The Yucatec Mayan language, once spoken in the ancient sprawling cities of Chichen Itza and Mayapan will now be available on uTalk! That’s right – history lovers, culture vultures and fans of Mesoamerica can now learn the Yucatec Mayan language (and yes – the language of Namor and the fictional underwater kingdom of Talokan from the latest Black Panther movie).
A living, vibrant language – but for how much longer?
Yucatec Mayan is spoken by over 800,000 people in Mexican states of Yucatán, Quintana Roo and Campeche, all located in the lush Yucatan peninsula. It is a member of the Mayan languages, and has relatives spoken all across Mesoamerica.
In the Yucatan peninsula, Yucatec Mayan, known by native speakers as Máayaʼ Tʼáan is still actively spoken by elders in many towns and villages but less and less among younger generations, who increasingly prefer speaking in Spanish.
While this could one day spell the end of the language, there is hope. Some schools in the region now teach the language. Furthermore, uTalk is the first language-learning app to offer subscribers a chance to learn this fascinating language FROM any language already available on the app!
In other words, you do not have to be fluent in Spanish in order to learn Yucatec Mayan on uTalk! You can simply learn it directly from English or any of the 153 languages currently available on the app.
Some interesting features
One of the benefits of learning a language with uTalk is the fact you can hear phrases and words spoken by native speakers. And you’ll probably notice some interesting sounds.
Yucatec Mayan, like most Mayan languages has ejective consonants – written like P, T, K, TS and CH followed by an apostrophe. These sounds require you to “pop” the sounds out from your mouth while enunciating them!
You can hear an ejective K’ and P’ in the following sentence:
In k’áat jump’éel káafe.
(I’d like a coffee, please.)
Yucatec Mayan is one the very Mayan languages that has tones. Like in Chinese and Vietnamese words pronounced with slightly different melodies can have totally different meanings.
Míis basically pronounced like “MEESE” with a high falling tone – where your voice goes from high to low as you pronounce the word – means “broom” or even, “to sweep”.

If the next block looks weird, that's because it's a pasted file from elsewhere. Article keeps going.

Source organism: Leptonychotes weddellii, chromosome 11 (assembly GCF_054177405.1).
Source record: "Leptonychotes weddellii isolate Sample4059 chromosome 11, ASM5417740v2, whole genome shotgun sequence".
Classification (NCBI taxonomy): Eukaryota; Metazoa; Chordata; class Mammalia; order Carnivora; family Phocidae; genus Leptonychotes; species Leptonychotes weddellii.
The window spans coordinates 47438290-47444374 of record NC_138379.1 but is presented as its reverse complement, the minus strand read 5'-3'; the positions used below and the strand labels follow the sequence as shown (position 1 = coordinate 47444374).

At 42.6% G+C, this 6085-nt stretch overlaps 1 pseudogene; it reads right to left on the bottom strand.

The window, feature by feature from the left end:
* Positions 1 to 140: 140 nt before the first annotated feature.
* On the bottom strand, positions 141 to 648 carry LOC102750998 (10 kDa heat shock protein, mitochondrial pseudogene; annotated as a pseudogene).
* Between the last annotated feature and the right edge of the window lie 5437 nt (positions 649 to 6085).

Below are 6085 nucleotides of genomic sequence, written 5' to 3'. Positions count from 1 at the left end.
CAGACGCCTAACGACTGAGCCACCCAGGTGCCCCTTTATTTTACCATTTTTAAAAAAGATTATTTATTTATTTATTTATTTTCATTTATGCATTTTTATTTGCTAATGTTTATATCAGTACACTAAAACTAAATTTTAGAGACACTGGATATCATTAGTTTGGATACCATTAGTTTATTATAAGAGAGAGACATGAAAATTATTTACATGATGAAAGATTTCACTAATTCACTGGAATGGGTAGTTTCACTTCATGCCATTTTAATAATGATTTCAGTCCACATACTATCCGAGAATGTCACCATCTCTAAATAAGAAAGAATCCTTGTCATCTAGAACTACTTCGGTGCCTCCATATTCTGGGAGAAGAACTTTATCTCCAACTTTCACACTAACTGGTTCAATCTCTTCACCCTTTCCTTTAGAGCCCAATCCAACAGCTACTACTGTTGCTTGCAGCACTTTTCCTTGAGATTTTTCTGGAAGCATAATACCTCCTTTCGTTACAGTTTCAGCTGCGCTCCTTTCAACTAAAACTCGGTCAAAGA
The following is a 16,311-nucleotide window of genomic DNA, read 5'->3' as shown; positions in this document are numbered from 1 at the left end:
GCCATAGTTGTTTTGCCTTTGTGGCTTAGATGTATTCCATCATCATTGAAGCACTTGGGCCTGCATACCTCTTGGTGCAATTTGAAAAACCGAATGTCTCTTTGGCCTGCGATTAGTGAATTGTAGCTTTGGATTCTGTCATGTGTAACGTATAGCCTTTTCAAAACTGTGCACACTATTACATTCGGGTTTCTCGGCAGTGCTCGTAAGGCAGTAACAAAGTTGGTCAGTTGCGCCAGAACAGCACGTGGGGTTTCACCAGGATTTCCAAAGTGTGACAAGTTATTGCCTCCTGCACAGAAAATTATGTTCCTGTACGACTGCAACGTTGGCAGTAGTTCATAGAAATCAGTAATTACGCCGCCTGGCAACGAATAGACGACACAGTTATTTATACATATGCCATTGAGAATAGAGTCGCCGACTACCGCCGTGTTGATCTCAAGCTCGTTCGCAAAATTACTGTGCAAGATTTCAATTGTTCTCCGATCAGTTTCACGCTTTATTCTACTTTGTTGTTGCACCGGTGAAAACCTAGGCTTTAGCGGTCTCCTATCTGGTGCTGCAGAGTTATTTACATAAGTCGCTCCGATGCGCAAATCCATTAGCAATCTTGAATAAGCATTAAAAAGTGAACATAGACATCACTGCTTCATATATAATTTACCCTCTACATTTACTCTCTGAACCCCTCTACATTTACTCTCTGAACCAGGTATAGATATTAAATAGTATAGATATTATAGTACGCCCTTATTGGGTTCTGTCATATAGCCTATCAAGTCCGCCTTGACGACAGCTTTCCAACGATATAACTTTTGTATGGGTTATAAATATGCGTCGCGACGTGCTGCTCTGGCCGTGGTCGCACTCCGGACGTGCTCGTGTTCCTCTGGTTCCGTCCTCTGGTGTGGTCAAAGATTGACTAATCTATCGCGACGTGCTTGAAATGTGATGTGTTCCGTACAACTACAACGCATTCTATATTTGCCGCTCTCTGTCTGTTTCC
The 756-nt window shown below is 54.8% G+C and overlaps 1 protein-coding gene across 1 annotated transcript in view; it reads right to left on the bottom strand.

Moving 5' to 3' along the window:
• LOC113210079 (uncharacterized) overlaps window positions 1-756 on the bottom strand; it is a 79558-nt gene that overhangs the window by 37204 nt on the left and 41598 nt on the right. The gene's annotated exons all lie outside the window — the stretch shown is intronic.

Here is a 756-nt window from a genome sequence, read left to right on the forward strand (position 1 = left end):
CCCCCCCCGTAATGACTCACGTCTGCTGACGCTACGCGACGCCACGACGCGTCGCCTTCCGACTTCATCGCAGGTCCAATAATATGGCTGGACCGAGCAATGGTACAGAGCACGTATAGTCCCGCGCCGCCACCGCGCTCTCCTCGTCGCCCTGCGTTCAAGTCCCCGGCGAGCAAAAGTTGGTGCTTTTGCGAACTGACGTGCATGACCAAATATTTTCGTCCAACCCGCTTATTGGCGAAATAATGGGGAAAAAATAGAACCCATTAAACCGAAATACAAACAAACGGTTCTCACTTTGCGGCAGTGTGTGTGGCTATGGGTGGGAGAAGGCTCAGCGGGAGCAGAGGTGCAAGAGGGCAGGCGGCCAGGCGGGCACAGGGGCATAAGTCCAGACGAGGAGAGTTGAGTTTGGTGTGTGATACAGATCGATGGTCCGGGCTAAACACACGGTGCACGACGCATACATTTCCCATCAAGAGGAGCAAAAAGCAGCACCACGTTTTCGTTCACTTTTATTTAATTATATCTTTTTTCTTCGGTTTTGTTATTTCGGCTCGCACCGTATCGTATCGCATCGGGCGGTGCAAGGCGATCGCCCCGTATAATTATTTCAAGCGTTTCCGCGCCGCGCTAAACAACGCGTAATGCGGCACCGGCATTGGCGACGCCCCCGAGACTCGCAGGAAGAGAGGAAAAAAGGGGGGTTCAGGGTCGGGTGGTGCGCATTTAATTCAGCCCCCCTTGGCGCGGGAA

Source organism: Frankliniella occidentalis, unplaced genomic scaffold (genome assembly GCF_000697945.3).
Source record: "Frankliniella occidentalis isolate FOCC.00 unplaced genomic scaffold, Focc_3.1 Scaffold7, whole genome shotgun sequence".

Meanwhile, the same word pronounced with a low, flat tone – you keep your voice low and steady while pronouncing the word – means “cat”!
So, in order to avoid confusing your cat with your broom, do pay attention to our voice talents and try to take note of this fascinating use of tone.
Sadly the spectacular traditional Mayan Script, so ubiquitous on the walls of the great temples and pyramids, is no longer in use. Modern Yucatec Mayan is now written in the Latin alphabet, introduced centuries ago by Spanish missionaries.
Which is a pity because the old script was one of the most interesting forms of writing invented by humans. Imagine writing with a mixture of glyphs representing whole words – in combination with smaller ones that told us how they were pronounced!
Conveniently, the modern Yucatec writing system not only uses our ABCs, it’s really consistent and every word is pronounced as it is written. Easy, right?
The five vowels in Mayan – A,E,I,O and U are pronounced like in Spanish. As long as care is taken to pronounce the long vowels really long, with the accompanying tones and the ejective consonants mentioned above – reading and speaking Yucatec Mayan is incredibly simple and straightforward. Also, “X” represents a “SH” sound like in “ship” or “sharp”. And as in Spanish, “J” sounds more like a heavy “H” sound.
Counting in Mayan
Mayans traditionally counted in twenties. “Forty” was “two twenties”, “sixty” was “three twenties” and “100” was “five twenties”. But what’s interesting is that modern Yucatec Mayans no longer use the numbers except when counting one to four!
For numbers above four, Spanish is more commonly used instead.
More fun facts
If you’re wondering where the words “Yucatan” and “Yucatec” come from – don’t worry because we don’t either!
The origins of the word “Yucatan” are disputed to this day.
Some historians believe that the first Spaniards to arrive in the region tried asking the locals what they called their land. The local Mayans, unable to understand Spanish, said “I don’t understand” or something similar. The Spaniards misheard it as “Yucatan” and the name has been in use ever since.
Other historians believe “Yucatan” is somehow related to the “yuca” or “cassava” plant that grows abundantly there.
Still others believe it might be a borrowing from a neighbouring tribe and it was a word they used to refer to Mayans and their language.
Wait, “shark” could be Mayan?
Yucatec Mayan may have contributed a very common word into the English language. And that word might just possibly be “shark”!
One theory is that the word “shark” originated from the Yucatec Mayan word “xoc” (there’s that X sound again – remember it sounds like SH) meaning “fish”.
What do you think?
So, what are you waiting for?
Language, history and culture go hand in hand and what better way to explore a region than to immerse oneself in its original ancient tongue. Whether you’re planning to travel to Mexico (ever heard of Cancun, Tulum or Chichen Itza?) or are just an avid history buff or just happen to be curious, learning Yucatec Mayan might just be the thing for you!